4. ^ a b c d "Dyspanopeus sayi (Smith, 1869) (Crustacea, Decapoda, Panopeidae)" (in Italian). Museo di Storia Naturale di Venezia. Retrieved February 9, 2012. 
  5. ^ a b Carlo Froglia & Simonetta Speranza (1993). "First record of Dyspanopeus sayi (Smith, 1869) in the Mediterranean Sea (Crustacea: Decapoda: Xanthidae)" (PDF). Quaderni dell'Istituto Ricerche Pesca Marittima 5 (2): 163–166. 
  6. ^ a b c d e Christoph D. Schubart, Guillermo Guerao & Pere Abelló (2012). "First record and evidence of an established population of the North American mud crab Dyspanopeus sayi (Brachyura: Heterotremata: Panopeidae) in the western Mediterranean" (PDF). Scientia Marina 76 (1): 79–85. doi:10.3989/scimar.03361.16A. 
  7. ^ a b Ana-Maria Petrescu, Ana-Maria Krapal, Oana Paula Popa, Elena Iulia Iorgu & Luis Ovidiu Popa (2010). "Xenodiversity of decapod species (Crustacea: Decapoda: Reptantia) from the Romanian waters" (PDF). Travaux du Muséum National d'Histoire Naturelle "Grigore Antipa" 53: 91–101. doi:10.2478/v10191-010-0006-7.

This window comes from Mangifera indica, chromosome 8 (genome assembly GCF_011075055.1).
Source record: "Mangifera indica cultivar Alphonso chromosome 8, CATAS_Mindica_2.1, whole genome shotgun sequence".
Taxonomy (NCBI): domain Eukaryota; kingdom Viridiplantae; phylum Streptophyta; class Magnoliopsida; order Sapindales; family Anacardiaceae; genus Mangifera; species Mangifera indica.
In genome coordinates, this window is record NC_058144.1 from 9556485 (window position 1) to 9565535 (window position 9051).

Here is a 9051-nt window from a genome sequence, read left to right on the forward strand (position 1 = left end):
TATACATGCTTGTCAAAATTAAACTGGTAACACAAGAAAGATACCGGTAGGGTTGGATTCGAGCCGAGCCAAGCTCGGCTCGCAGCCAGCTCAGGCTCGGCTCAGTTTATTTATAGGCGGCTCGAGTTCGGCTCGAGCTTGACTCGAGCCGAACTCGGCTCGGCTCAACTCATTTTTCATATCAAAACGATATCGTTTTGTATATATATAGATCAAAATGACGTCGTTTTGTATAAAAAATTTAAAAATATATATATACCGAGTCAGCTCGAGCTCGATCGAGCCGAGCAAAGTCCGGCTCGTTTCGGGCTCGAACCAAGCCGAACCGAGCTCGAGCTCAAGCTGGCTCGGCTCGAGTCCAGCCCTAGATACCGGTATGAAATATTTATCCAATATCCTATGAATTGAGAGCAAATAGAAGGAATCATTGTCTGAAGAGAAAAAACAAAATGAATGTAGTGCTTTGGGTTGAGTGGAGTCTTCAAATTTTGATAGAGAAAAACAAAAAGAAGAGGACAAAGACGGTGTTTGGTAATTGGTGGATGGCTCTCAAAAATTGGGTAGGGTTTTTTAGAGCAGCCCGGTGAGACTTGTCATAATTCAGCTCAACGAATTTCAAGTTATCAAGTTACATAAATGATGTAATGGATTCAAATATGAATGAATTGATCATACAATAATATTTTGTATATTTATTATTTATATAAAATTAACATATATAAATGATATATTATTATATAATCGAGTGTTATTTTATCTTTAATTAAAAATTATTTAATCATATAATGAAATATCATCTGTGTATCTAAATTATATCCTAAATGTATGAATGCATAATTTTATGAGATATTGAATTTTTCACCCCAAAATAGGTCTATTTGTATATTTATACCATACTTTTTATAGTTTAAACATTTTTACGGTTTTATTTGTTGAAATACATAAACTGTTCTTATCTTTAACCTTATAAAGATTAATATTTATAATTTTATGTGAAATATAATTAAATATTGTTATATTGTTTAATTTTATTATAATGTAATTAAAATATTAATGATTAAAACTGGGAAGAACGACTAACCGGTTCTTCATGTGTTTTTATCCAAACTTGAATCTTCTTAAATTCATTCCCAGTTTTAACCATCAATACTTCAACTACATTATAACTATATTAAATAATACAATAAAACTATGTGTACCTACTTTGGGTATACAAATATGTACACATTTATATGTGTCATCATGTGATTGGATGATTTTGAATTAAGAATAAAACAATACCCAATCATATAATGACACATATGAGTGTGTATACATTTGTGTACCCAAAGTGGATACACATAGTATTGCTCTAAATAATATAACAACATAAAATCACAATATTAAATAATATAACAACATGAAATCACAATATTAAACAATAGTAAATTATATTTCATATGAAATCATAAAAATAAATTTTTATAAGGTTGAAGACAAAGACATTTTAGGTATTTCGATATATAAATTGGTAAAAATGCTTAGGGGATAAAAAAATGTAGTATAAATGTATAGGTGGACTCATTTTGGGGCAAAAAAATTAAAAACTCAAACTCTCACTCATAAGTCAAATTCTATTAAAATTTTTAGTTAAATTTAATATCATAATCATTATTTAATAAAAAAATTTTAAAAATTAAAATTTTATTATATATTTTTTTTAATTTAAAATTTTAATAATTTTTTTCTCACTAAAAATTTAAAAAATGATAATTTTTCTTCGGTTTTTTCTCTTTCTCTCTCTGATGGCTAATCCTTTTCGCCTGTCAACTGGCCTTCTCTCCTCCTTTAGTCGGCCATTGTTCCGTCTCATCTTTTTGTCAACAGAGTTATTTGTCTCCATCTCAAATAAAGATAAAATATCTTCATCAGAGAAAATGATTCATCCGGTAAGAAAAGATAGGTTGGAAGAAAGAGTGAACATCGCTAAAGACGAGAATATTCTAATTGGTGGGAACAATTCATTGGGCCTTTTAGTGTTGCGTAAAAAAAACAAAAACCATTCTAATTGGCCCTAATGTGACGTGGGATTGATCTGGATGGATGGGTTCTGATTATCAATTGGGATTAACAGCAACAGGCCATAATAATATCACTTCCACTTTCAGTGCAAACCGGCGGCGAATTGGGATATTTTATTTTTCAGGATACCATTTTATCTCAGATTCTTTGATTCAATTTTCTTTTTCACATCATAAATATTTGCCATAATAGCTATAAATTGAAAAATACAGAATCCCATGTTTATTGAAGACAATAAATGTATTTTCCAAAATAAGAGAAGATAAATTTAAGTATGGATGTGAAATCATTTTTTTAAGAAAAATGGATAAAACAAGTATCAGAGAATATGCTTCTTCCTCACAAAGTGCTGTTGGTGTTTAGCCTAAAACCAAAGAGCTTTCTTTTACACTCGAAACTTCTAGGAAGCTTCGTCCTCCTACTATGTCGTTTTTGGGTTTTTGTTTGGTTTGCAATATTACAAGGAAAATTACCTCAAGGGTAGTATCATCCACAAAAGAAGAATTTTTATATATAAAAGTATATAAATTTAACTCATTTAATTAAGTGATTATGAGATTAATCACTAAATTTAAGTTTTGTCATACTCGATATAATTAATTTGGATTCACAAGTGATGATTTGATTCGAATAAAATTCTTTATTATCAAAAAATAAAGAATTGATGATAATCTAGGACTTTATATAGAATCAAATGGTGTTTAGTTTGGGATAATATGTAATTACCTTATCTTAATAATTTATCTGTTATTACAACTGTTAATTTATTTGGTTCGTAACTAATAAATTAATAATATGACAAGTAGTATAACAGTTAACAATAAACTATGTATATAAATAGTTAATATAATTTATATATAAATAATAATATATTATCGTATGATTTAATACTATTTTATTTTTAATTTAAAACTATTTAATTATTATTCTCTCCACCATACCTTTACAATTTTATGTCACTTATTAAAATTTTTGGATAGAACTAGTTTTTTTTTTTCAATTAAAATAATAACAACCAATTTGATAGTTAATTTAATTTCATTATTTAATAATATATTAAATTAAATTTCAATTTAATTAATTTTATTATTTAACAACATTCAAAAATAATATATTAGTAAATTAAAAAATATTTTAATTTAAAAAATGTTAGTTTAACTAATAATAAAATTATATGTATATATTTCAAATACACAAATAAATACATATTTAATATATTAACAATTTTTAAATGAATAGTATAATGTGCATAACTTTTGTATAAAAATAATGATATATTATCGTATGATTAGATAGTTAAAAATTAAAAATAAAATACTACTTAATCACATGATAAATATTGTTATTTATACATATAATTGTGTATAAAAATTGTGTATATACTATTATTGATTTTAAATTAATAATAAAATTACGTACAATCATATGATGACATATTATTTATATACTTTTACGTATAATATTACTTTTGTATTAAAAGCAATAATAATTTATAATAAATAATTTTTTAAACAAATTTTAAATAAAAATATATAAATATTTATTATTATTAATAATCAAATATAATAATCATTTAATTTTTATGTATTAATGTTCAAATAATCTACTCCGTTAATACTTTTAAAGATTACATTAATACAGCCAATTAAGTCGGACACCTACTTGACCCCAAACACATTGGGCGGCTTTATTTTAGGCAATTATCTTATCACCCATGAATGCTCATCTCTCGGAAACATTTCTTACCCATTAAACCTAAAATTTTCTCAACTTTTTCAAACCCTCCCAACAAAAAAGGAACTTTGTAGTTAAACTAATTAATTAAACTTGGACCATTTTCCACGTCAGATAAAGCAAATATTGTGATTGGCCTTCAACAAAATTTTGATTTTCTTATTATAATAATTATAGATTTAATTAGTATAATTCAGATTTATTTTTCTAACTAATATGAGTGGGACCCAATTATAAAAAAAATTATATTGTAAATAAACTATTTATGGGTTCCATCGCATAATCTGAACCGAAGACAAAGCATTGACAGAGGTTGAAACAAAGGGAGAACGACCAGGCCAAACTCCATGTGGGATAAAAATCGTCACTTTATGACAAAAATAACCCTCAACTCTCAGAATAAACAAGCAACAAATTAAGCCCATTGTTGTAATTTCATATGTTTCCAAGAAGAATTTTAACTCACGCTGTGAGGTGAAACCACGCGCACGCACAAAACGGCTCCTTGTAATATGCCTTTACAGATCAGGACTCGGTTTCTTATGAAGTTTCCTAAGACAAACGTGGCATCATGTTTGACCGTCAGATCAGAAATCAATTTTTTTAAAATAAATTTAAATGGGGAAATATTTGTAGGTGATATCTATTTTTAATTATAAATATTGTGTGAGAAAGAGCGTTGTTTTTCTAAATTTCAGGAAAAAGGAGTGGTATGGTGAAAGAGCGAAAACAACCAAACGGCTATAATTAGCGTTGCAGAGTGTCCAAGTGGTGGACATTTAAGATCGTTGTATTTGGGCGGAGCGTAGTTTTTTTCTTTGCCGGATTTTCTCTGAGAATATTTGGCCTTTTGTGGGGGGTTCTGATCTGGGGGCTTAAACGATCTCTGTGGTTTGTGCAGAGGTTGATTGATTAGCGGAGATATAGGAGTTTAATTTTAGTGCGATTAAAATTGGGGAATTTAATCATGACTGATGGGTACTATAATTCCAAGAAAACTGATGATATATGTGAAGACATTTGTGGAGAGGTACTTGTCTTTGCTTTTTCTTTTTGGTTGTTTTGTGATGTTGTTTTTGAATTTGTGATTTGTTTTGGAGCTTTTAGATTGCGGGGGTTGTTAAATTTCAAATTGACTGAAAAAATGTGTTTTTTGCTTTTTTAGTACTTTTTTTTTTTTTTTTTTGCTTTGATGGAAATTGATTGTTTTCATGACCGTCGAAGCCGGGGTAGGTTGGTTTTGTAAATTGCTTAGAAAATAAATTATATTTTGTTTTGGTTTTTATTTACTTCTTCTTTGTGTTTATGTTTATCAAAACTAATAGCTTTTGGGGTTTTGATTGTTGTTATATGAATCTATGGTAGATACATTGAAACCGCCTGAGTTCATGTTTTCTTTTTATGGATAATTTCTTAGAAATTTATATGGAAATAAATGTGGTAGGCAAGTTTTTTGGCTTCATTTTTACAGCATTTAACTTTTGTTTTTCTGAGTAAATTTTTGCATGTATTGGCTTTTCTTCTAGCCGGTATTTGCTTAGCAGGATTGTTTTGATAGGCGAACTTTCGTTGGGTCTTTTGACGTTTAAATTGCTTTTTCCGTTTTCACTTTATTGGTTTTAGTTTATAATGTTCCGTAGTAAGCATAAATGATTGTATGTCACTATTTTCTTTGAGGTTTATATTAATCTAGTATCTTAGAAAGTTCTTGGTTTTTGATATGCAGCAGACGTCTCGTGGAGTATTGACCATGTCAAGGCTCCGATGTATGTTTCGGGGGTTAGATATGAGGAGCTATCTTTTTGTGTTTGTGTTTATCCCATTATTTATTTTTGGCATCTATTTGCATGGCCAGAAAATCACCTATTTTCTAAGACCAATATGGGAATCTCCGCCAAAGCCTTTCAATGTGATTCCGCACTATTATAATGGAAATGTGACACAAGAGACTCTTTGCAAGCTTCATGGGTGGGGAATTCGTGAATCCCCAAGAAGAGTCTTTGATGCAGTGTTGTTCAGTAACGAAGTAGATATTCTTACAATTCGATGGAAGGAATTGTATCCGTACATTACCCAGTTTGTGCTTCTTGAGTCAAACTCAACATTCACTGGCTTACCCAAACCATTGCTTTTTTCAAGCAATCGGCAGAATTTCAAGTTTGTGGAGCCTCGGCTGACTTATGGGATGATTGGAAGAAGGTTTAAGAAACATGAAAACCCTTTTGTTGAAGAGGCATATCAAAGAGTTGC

8. ^ E. Naylor (1960). "A North American xanthoid crab new to Britain". Nature 187 (4733): 256–257. Bibcode:1960Natur.187..256N. doi:10.1038/187256a0. 
  9. ^ S. Vaz, R. ter Hofstede, J. Martin, J.-M. Dewarumez, Y. Verin, D. Le Roy, H. Heessen & N. Daan (2007). "Structure and dynamics of the benthos in ICES waters" (PDF). ICES Technical Report CM 2007/A: 03.  |chapter= ignored (help)
  10. ^ Dragoș Micu, Victor Nițǎ & Valentina Todorova (2010). "First record of Say's mud crab Dyspanopeus sayi (Brachyura: Xanthoidea: Panopeidae) from the Black Sea" (PDF). Marine Biodiversity Records 3: e36. doi:10.1017/S1755267210000308.